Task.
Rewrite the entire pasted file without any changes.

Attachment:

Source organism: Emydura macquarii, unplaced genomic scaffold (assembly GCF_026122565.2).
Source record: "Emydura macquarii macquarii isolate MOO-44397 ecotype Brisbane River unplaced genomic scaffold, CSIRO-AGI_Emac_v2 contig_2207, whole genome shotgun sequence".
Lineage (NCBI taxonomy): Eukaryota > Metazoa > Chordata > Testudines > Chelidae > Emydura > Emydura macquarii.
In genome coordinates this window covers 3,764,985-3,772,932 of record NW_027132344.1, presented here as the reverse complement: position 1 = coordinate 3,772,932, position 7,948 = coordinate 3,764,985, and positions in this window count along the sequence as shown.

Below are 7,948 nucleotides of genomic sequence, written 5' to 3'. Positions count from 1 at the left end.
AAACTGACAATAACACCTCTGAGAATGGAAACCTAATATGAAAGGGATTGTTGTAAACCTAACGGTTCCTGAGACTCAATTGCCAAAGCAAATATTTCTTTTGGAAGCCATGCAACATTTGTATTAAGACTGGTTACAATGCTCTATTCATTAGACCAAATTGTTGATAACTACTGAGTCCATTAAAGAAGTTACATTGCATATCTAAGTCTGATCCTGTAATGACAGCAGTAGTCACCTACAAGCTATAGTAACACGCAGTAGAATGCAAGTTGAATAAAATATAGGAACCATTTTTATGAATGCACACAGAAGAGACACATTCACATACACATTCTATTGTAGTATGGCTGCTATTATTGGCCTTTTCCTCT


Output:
Source organism: Emydura macquarii, unplaced genomic scaffold (assembly GCF_026122565.2).
Source record: "Emydura macquarii macquarii isolate MOO-44397 ecotype Brisbane River unplaced genomic scaffold, CSIRO-AGI_Emac_v2 contig_2207, whole genome shotgun sequence".
Lineage (NCBI taxonomy): Eukaryota > Metazoa > Chordata > Testudines > Chelidae > Emydura > Emydura macquarii.
In genome coordinates this window covers 3,764,985-3,772,932 of record NW_027132344.1, presented here as the reverse complement: position 1 = coordinate 3,772,932, position 7,948 = coordinate 3,764,985, and positions in this window count along the sequence as shown.

Below are 7,948 nucleotides of genomic sequence, written 5' to 3'. Positions count from 1 at the left end.
AAACTGACAATAACACCTCTGAGAATGGAAACCTAATATGAAAGGGATTGTTGTAAACCTAACGGTTCCTGAGACTCAATTGCCAAAGCAAATATTTCTTTTGGAAGCCATGCAACATTTGTATTAAGACTGGTTACAATGCTCTATTCATTAGACCAAATTGTTGATAACTACTGAGTCCATTAAAGAAGTTACATTGCATATCTAAGTCTGATCCTGTAATGACAGCAGTAGTCACCTACAAGCTATAGTAACACGCAGTAGAATGCAAGTTGAATAAAATATAGGAACCATTTTTATGAATGCACACAGAAGAGACACATTCACATACACATTCTATTGTAGTATGGCTGCTATTATTGGCCTTTTCCTCT